Sometimes those people made mistakes. They still make mistakes. I know I do, even with all of the knowledge they’ve shared with me. Perhaps I, and others who have benefited from a better, more knowledgeable industry that still has a long way to go should help them in return. Yes, I should do that a lot more. I hope I’ll do that in the same way they did when they educated me: with patience and encouragement, not exclusion and criticism.

I’ve met quite a lot of the people who taught me how to do my job the right way over the years. Some of them I know well enough to have a drink with. A few of them I consider friends. I haven’t thanked them enough. I’ll start doing that more.

Happy New Year (2013)

Goodbye 2012, hello 2013.

It has been exactly a year since my last blog post, but I thought I should carry on the routine of writing about the year that has gone and the one to come as an aid to my own memory rather than the expectation of anyone reading this.

I’ve had basically the same goals for the last few years, so to start let’s take a look at them.

  • I’ve lost some weight. After losing some towards the end of 2011 I slowly put it all and more back on, reaching probably my heaviest ever weight. Since that point I’ve lost 15.9kg / 35lb / 2 stone 7 pounds, and that is after a fairly indulgent Christmas. Hopefully I can keep this weight off and lose more this year.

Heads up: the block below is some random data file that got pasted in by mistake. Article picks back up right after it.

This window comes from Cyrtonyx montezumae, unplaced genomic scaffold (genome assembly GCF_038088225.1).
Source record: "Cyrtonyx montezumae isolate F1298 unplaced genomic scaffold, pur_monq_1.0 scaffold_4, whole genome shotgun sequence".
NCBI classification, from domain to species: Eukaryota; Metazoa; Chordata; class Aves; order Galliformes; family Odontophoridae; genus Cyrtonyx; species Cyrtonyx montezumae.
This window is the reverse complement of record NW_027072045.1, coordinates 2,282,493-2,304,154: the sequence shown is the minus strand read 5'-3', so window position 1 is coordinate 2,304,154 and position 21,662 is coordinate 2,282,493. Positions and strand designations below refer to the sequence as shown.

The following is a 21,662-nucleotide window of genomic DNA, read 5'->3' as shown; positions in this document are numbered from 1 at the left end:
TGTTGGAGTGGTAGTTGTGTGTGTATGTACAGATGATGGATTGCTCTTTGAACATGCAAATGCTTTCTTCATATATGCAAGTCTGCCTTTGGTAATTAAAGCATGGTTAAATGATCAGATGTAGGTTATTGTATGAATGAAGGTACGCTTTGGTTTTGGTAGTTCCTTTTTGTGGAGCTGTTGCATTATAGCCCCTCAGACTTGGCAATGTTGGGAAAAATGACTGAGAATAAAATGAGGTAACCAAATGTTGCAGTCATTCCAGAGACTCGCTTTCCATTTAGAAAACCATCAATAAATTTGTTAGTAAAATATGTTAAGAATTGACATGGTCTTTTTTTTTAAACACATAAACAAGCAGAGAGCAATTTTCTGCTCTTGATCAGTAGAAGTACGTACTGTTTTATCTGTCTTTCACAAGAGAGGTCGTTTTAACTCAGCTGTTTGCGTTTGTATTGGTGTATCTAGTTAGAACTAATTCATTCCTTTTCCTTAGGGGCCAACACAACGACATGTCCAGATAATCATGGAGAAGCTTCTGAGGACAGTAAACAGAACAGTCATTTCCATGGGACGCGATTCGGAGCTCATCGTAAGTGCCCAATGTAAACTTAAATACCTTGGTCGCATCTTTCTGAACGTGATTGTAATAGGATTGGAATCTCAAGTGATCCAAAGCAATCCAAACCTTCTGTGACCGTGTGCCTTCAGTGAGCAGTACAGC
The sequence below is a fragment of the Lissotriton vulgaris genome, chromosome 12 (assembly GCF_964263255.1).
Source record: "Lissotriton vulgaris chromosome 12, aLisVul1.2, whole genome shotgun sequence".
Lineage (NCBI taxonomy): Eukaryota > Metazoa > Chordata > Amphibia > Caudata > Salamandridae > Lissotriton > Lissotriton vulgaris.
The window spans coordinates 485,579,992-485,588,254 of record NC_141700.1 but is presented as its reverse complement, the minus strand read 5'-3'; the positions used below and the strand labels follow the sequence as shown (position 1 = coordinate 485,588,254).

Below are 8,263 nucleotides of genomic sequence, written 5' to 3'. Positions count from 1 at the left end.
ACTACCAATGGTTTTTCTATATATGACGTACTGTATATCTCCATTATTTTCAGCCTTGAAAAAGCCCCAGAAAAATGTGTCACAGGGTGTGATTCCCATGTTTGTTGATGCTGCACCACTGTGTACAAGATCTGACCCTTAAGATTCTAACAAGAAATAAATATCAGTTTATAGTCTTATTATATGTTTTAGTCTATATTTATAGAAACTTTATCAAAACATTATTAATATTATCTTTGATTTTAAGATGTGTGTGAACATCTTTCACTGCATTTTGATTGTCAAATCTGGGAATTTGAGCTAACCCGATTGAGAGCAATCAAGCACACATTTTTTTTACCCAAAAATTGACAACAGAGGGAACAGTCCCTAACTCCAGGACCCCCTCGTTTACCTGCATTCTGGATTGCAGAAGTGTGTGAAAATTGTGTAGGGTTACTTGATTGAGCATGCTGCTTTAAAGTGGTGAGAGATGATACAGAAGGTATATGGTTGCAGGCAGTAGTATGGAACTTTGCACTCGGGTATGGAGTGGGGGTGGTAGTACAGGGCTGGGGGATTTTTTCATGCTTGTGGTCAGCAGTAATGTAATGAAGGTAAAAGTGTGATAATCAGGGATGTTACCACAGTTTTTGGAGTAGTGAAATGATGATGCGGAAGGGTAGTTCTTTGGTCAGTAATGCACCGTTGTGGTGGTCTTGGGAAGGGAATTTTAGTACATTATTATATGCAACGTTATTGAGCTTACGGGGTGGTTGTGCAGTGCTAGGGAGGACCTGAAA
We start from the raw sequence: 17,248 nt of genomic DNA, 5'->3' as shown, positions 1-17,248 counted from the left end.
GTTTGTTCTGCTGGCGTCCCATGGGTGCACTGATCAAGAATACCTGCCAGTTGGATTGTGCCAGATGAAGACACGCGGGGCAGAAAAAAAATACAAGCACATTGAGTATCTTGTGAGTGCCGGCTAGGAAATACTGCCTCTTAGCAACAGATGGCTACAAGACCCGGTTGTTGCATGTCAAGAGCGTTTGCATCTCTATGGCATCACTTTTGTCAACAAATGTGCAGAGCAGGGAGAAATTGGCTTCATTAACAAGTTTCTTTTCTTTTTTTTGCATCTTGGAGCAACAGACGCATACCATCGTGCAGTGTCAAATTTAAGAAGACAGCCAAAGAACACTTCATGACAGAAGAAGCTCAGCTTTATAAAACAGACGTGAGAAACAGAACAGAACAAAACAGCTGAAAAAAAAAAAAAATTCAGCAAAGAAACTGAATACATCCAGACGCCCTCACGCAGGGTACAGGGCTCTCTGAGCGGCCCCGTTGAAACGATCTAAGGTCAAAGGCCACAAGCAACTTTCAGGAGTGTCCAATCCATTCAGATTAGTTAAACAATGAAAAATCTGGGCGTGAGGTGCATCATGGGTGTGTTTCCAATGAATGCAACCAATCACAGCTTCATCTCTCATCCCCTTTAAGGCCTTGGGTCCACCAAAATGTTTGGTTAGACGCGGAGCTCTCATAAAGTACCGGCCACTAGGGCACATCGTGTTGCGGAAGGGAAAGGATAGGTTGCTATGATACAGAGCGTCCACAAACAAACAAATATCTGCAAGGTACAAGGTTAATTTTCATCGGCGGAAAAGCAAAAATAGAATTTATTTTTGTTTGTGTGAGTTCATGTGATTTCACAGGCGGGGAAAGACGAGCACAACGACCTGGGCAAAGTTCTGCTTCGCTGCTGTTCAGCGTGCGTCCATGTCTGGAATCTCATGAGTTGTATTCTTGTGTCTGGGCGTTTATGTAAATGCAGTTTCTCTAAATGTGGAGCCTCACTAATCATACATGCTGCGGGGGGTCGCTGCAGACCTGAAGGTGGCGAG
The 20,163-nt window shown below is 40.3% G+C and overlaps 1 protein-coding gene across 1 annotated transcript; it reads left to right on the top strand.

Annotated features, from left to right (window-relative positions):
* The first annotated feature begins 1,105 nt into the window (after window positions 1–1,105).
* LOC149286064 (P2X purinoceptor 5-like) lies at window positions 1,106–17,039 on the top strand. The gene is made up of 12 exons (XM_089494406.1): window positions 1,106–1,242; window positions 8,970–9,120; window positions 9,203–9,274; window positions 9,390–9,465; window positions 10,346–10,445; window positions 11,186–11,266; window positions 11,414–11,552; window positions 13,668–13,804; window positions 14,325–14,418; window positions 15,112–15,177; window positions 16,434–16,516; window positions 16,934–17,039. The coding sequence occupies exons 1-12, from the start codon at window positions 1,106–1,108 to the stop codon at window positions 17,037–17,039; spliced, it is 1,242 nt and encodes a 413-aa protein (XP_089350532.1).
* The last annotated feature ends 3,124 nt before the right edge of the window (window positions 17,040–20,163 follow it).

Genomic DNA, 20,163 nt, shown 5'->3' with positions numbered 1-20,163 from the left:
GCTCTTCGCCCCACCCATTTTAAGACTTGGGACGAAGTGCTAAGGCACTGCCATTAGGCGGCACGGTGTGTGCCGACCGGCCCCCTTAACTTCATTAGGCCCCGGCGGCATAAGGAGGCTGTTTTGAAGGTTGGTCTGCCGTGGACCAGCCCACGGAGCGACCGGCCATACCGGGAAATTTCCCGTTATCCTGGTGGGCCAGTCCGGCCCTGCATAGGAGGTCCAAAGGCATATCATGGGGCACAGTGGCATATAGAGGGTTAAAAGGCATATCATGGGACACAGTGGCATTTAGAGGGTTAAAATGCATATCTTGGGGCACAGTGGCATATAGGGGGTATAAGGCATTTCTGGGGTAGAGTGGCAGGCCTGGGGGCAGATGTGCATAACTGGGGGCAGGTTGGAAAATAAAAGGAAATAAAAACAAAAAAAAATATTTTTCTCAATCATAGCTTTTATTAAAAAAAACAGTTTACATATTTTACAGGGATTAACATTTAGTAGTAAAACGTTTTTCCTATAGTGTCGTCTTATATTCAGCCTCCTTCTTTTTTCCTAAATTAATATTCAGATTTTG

• I’ve finally found a flat to buy. Contracts have been exchanged, and completion will be on the 8th January.
  • I’ve not started playing bass again, but have taken up the violin.
  • Another new hobby is fencing (the bladed weapon variety). I’ve completed a beginners course and plan to do a lot more this year.

Not bad going really. I have a few new goals for this year, which I’ll hopefully be able to (and have the will to) write about at a later date.

The highlight of the past year was my sister’s wedding, which was the best I have ever been to (a completely unbiased opinion, of course), and it was wonderful to be able to play a role in it.

Professionally, I find myself involved more an more in accessibility work. This is a very good thing, and I hope to carry this in to 2013. I’ll be speaking at the CSUN conference for the second year in a row, this time on the subject of Accessibility and the Web Development Process. The last year has seen lots of good work in my day job at the BBC, and I plan to write a bit more about that in the coming months. I’ll have been working at the BBC for 2 years come the end of January, and there is lots more I want to do there so I guess I’ll be sticking around for a while longer.